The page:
I moved to San Francisco and took an engineering job, strictly on the basis that the job was a way of paying my bills while I reserved the best of my energy for the arts. The work was incredibly boring, so I cheated by writing poems and songs at my desk. After six months, I had saved up a few thousand dollars and quit to work on music and art full-time.

I lasted another six months, then went broke, but it was worth it. I got so much work done during that break. I went back to my former boss, a sympathetic, fatherly type, and he gave me my job back, and the pattern was set.

Travis McGee, the hero of a pulp fiction series by John D. MacDonald, always told people that he “took his retirement in installments,” rather than waiting until he was too old to enjoy it. Over and over again, he worked hard for a few weeks to save up a nest egg so he could play for months until the money ran out. I would do something similar, except that instead of playing during those breaks, I would work hard on something I loved. The idea of retirement was meaningless to me, because my goal was to spend my entire life doing creative work. Maybe someday I could just do that, and stop taking jobs!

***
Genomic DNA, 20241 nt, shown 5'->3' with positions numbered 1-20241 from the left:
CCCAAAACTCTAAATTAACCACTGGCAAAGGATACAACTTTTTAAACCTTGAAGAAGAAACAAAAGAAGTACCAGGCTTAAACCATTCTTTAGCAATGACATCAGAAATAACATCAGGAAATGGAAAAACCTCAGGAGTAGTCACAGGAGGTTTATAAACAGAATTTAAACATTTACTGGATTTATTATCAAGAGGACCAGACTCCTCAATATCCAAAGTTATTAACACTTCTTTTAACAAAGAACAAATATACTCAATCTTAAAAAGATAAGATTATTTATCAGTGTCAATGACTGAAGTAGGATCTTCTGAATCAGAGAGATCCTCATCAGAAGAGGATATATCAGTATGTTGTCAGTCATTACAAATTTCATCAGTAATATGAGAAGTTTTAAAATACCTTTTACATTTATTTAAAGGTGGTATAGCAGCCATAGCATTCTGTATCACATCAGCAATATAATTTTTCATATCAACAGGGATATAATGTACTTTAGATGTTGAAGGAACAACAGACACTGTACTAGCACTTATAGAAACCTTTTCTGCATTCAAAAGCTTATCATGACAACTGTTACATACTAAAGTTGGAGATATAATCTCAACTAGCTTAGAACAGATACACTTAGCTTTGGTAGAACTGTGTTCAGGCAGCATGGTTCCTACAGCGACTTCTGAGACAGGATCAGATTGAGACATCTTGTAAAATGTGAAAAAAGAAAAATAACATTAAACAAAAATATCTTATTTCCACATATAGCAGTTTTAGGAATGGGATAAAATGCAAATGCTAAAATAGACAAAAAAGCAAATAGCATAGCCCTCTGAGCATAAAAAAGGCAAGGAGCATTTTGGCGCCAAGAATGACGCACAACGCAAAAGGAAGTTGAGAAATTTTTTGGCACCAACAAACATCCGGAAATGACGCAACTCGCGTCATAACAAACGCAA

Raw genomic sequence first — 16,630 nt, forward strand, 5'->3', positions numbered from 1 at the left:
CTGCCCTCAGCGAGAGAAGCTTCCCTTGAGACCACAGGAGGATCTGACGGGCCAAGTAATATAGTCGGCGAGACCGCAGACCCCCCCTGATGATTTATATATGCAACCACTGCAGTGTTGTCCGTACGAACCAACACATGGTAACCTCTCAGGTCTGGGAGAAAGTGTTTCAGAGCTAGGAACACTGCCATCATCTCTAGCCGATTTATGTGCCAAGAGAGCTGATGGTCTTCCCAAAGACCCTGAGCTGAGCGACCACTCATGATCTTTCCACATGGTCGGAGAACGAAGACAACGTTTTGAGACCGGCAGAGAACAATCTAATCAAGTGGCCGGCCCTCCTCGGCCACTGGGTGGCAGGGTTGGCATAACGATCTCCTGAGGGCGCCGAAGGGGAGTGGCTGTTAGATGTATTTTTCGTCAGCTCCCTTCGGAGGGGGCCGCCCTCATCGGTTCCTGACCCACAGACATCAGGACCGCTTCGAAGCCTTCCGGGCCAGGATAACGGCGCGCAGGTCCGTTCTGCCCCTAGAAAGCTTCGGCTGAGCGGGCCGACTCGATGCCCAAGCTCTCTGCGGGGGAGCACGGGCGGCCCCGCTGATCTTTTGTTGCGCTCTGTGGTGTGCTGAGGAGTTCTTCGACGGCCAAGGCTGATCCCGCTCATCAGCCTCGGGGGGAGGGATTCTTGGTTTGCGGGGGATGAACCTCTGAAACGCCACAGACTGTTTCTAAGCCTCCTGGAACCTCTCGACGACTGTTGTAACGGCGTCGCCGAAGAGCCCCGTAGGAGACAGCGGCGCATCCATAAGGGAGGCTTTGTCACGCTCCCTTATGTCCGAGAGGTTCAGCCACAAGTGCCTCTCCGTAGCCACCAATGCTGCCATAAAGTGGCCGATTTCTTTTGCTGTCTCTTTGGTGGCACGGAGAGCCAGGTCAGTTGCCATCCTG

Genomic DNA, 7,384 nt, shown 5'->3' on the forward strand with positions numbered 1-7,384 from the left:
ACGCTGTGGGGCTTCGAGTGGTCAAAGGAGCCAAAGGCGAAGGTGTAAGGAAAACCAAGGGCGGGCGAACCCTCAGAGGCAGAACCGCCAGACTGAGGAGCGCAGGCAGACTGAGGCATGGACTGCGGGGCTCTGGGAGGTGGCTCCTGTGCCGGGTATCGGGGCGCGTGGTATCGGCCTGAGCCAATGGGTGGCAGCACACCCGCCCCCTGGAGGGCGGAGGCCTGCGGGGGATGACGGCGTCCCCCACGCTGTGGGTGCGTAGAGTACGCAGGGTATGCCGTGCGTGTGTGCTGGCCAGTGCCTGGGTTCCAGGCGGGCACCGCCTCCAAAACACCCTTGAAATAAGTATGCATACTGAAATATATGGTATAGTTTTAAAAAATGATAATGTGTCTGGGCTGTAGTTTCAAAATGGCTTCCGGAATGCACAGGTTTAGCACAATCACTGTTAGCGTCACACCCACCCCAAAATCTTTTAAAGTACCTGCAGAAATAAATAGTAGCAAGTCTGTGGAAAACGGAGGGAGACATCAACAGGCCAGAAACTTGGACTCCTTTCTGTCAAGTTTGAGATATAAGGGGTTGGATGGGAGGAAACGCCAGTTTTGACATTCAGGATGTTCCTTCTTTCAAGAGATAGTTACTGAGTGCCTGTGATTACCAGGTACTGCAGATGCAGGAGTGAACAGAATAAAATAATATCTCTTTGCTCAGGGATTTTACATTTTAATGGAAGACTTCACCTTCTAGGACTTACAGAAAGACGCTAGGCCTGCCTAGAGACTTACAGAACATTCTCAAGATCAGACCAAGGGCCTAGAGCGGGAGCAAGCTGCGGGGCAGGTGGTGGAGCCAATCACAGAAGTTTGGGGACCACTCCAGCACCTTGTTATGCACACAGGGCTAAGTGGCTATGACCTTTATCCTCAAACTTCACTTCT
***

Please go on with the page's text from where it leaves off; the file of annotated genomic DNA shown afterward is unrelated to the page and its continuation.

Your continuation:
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Quitting Jobs, Part 2

Saturday, March 17th, 2012: Jobs, Stories.

(Deep in the bowels of the oldest commercial nuclear plant in the U.S.)

Four months after returning to my first engineering job, I ran into a guy on the subway who offered me a better job, so I quit the first one yet again. The new job involved earthquake safety studies at nuclear power plants, and that’s a whole ‘nother story! My first assignment was to explore the basement of the oldest commercial nuke plant in the U.S., and after discovering some kind of vapor leak and triggering alarms, I refused to go back in the plant. My boss relented and I worked for him for two more years, saving up enough money to buy equipment for a home recording studio and take a full year off. So I quit again and temporarily moved to Los Angeles to live with my new girlfriend and write a bunch of new songs. That was another big leap forward in my creative work.